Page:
Oftentimes, Oliver & Grimsley will hear from our trademark clients about letters they received regarding their marks coming from what appear to be official sources. These letters will ask that clients make a payment, upwards of hundreds of dollars or more, and indicating their marks are about to expire, or offering to provide some other service such as adding the mark to a directory. These letters are all under the guise of being from “The United States Trademark Center,” or even the “Patent and Trademark Office,” which are third parties that are unaffiliated with the United States Patent and Trademark Office. When we hear from a client of ours about these letters, we know that the letters are from companies that have no connection with the official U.S. Patent and Trademark Office; rather, these are companies that are attempting to mislead new trademark applicants and registrants into thinking the notice is official, and trying to scam trademark holders into paying hundreds of dollars or more to them for unnecessary or overinflated services.
If you have filed for a federal trademark registration on your own, it can be very difficult to know what is legitimate. Any correspondence regarding deadlines is sent from the United States Patent and Trademark Office (USPTO), and is typically sent via email with an @uspto.gov email address. If you have an attorney of record listed on your trademark application or registration, and your attorney is listed as the attorney of record and the correspondent on your application, official communications from the USPTO will go directly to your attorney of record on your behalf rather than being sent directly to you. Thus, in this situation, it should be a red flag if you receive a notice, as your attorney should be receiving all communications from the USPTO for you. In addition, these companies will sometimes try to use similar names to the USPTO to purposefully confuse any recipient. Below are some examples of scam companies that the USPTO lists on its website:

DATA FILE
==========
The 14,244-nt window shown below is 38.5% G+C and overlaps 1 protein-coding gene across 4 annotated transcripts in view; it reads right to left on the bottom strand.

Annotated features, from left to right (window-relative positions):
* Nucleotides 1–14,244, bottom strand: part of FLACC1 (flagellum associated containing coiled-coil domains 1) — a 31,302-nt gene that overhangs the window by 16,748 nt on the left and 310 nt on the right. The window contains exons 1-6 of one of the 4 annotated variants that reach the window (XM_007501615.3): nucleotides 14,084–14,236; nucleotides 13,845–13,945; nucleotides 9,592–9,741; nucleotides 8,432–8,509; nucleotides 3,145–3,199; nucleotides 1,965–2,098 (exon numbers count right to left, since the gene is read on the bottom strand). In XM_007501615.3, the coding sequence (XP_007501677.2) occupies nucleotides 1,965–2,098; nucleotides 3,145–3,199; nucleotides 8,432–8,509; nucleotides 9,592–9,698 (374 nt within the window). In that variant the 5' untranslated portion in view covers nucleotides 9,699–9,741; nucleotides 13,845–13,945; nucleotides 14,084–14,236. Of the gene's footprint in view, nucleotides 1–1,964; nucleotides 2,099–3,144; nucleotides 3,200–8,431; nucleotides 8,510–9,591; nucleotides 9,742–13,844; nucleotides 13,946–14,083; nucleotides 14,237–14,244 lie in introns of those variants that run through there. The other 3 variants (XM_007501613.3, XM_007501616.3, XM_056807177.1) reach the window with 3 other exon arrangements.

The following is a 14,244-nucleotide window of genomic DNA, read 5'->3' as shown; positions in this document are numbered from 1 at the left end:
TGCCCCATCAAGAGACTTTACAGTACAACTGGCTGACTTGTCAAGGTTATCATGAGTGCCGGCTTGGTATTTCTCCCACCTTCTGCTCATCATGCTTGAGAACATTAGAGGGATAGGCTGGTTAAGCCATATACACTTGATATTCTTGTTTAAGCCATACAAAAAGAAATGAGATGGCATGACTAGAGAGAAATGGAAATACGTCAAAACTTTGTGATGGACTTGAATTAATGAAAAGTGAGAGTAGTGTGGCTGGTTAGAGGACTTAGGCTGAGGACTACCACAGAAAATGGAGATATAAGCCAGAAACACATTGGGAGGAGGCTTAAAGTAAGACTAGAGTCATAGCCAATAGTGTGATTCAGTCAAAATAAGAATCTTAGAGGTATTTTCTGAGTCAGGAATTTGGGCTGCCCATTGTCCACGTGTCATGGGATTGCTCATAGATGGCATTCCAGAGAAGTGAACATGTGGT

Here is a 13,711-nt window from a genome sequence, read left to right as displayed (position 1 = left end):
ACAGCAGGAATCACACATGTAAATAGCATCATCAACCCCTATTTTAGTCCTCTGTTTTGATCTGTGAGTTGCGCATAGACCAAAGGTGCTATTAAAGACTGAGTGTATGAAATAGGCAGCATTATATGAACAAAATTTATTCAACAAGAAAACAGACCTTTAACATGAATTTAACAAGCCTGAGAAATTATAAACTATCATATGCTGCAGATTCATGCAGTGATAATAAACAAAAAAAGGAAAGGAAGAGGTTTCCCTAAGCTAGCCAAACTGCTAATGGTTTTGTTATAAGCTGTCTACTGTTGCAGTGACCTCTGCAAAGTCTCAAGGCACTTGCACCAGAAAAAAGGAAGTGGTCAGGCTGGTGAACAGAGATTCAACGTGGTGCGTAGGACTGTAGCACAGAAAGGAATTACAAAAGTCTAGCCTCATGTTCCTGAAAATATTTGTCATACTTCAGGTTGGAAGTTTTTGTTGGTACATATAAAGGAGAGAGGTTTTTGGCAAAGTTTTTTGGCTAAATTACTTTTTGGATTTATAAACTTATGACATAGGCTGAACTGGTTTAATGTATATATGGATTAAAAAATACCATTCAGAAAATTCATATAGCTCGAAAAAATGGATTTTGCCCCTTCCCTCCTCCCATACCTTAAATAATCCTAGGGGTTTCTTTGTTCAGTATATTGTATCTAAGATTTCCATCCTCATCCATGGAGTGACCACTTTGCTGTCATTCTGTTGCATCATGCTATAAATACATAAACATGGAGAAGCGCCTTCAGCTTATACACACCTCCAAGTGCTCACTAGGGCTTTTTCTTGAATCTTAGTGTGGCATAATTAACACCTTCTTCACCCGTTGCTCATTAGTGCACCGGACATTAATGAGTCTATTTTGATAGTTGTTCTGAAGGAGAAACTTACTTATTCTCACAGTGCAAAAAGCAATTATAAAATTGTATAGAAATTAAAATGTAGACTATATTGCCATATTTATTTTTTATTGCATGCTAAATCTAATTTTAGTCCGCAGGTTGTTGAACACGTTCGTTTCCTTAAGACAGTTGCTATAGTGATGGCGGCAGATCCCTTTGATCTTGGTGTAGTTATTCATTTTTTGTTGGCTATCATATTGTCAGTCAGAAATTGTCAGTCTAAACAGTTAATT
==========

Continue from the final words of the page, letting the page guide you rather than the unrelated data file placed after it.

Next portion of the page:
In an attempt to curb the growing number of these scams, one step that the USPTO is taking is seeking federal trademark registration of its own name. Applications were filed by the Department of Commerce on the USPTO’s behalf to register “USPTO” and “UNITED STATES PATENT AND TRADEMARK OFFICE,” as well as applications for two design marks in order to cover the USPTO’s logos. By seeking federal trademark protection, the USPTO hopes to broaden its legal options for dealing with such infringers, as it warns that these scams are becoming more sophisticated as they multiply.
When you receive unfamiliar notices like the examples listed above that request money or any solicitation for services regarding your trademark, it is important to look into who exactly is sending it. You can check the link provided by the USPTO to see if it is one of these misleading scams they are already aware of, or a call to a trademark attorney can also be very helpful, as they will almost immediately recognize a scam. Also, know that if you have an attorney listed as the attorney of record and correspondent on your trademark applications or registrations, you should not be receiving such correspondence, as your attorney would be receiving all official communications on your behalf. In addition, if you have an attorney overseeing your trademarks, your attorney can assist by keeping track of your deadlines for you.
HGTV’sFixer Upper TV Show provides a creative touch and teaches home owners how to extend individual passions into a surrounding living space from an artistic vantage point. Whether you’re into movies, music, or videogames, spice up your interior decorating in a fun and creative way with patents.
A patent is a protective property right relating to an invention and granted by the United States Patent and Trademark Office to exclude others from making, using, or selling the invention for a limited time period. In exchange, the inventor is required to disclosure the invention to the public via the government application process. One step in the patent application process is submitting technical drawings of the invention. While fulfilling specialized requirements, often these drawings will also feature artistic characteristics and highlight the beauty of the subject matter, focusing in on the engineering construction of the invention and displaying a number of views.
In a recent segment of Fixer Upper on HGTV, a couple of music lovers created framed wall prints for a variety of patents, integrating their personal passion of musical instruments, including, a guitar, piano, and a drum.
With the variety of patent subject areas, plenty of options exist for decorating. Maybe you’re a fan of gaming platforms such as PlayStation, Nintendo, Wii, or XBox. If so, you could choose to frame a print of the original patent for nostalgia’s sake. Film or movie buff? Then select a motion picture, film projector patent. Or if you’re an individual inventor, you could decorate using your own patent!
Having practiced enough years I should be able to say I have seen it all, sadly, I realize I never will. Today is no different. Today I reviewed a letter to one of our clients with the salutation of “Dear Prospective Defendant:” It struck me immediately – was this necessary? Do lawyers need to be so antagonistic, bombastic or just plain abrasive, to start a letter this way?